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June 22, 2016

Despite conviction, House Dems not yet calling for Fattah to resign

Philly congressman found guilty on racketeering charges

On Tuesday, U.S. Rep. Chaka Fattah was convicted on every racketeering charge brought against him by federal prosecutors, but his fellow House Democrats are not yet calling for him to step down.

According to Politico, the 11-term Congressman, who's represented Pennsylvania's 2nd Congressional District since 1995, isn't yet receiving pressure from his party to resign, despite a precedent of lawmakers convicted of similar criminal acts either leaving their post or being forced out.

Under the circumstances of Fattah's conviction, he cannot vote in committee or on the floor of the House. Fattah made no indication he planned to quit in a statement after Tuesday's ruling, which found him guilty on charges of racketeering, fraud, money laundering and related counts.

"Today’s decision notwithstanding, it has been my privilege to serve the constituents of the Second Congressional District for over 20 years," he said in a statement, making no clear reference to a plan to appeal or leave office.

House Minority Leader Nancy Pelosi's office has been silent, and other Democrats are stalling on calling for him to step down. 

Per Politico:

Missouri Democratic Rep. Emanuel Cleaver, a fellow Congressional Black Caucus member, said he’s giving his colleague and former fraternity brother some space — at least for now.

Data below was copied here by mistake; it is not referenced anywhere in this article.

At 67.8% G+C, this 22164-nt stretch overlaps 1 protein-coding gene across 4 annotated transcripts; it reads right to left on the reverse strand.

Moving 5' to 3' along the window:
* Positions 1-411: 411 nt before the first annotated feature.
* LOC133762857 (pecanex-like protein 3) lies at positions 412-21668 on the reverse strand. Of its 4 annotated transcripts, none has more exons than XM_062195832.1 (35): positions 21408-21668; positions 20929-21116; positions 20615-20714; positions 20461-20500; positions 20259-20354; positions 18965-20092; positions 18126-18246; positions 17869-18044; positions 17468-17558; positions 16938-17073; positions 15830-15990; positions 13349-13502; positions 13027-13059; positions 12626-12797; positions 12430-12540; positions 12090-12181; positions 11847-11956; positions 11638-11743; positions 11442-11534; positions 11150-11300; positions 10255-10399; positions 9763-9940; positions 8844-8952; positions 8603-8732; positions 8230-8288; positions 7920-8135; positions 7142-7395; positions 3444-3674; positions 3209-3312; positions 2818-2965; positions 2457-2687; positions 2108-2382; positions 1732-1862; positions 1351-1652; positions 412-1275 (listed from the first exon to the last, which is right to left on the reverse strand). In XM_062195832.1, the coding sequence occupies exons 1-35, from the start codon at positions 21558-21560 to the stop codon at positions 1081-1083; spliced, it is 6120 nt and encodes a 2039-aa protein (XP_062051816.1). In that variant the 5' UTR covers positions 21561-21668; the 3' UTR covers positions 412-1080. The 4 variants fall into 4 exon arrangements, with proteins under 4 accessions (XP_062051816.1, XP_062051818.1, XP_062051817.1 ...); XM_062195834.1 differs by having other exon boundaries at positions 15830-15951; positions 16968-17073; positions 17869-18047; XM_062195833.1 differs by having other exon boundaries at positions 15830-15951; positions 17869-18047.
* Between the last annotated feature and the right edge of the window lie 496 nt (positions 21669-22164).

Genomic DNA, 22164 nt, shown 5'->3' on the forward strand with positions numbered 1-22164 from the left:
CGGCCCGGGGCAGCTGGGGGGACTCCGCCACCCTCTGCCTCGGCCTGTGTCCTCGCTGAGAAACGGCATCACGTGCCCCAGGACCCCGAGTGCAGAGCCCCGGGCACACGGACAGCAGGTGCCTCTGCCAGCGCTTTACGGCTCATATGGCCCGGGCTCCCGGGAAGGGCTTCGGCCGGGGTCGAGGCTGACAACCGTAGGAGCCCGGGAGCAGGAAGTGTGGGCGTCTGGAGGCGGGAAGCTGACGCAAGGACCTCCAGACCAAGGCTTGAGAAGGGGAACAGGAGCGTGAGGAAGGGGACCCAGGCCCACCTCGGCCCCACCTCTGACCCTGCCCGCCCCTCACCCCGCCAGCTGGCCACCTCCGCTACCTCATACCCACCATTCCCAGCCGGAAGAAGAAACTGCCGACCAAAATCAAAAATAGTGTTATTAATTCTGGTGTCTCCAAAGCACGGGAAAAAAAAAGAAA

"[Fattah] needs time to think it over and pray about it and sit down with his family and hopefully some clergy friends and make decisions based on logic more than politics,” Cleaver said. “I’m sure he is going through a lot of emotions right now. We ought to give him time to figure out what his best next steps should be for his future and family.”


Another senior black Democrat who did not wish to go on record said he thought Fattah should resign. Democrats, after all, don’t want a convicted felon in their ranks. But they also don’t want to look like they’re forcing out one of their own out of office, especially if Fattah appeals.

Fellow Philly Congressman Bob Brady took a similar route when prodded on the subject. He told The Philadelphia Inquirer that stepping down was Fattah's call, and expressed shock at the conviction. 

Per the Inquirer:

"I've known him 30 years," Brady, the longtime head of the Democratic City Committee, said shortly after the verdict. "He's done an awful lot of good for the city of Philadelphia, for the region, and for the United States. It's a shame to have something like this happen."

Brady said Fattah "would have never been someone that I thought would ever make mistakes or break the law."

In order for Fattah to be forced out, the  House Ethics Committee would need to take action, followed by a vote on the floor.

Fattah was defeated in his effort to retain his seat by state Rep. Dwight Evans in April's Democratic primary. In a heavily Democratic district that includes a chunk of Philadelphia as well as part of Lower Merion, Evans is expected to easily fend off Republican challenger James Jones in November.

Evans told the Inquirer the conviction was a "sad day" for the area and Fattah's family, adding he was committed to moving the district forward.